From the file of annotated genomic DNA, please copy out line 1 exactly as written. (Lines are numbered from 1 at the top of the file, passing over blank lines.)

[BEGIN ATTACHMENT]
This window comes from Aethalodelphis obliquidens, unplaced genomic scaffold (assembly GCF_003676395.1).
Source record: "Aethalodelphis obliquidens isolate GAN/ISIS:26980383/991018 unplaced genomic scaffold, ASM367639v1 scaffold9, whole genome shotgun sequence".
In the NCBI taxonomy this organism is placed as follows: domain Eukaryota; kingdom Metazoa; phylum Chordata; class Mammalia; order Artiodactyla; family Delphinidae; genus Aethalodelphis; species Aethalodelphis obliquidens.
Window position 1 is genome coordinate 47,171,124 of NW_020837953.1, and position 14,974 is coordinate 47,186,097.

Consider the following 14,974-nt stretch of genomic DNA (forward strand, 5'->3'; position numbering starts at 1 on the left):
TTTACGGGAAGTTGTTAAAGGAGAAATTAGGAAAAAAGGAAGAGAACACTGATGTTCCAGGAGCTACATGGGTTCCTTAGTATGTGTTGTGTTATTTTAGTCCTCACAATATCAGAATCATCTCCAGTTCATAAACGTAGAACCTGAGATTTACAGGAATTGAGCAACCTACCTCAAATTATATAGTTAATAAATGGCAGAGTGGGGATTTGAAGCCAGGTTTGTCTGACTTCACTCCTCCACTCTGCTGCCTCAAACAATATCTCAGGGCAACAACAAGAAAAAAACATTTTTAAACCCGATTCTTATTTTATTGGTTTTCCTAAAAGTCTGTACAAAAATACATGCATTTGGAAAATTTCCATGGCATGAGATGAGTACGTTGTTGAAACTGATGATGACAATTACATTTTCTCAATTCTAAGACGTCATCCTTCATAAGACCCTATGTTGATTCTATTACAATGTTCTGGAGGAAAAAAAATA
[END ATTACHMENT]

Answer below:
This window comes from Aethalodelphis obliquidens, unplaced genomic scaffold (assembly GCF_003676395.1).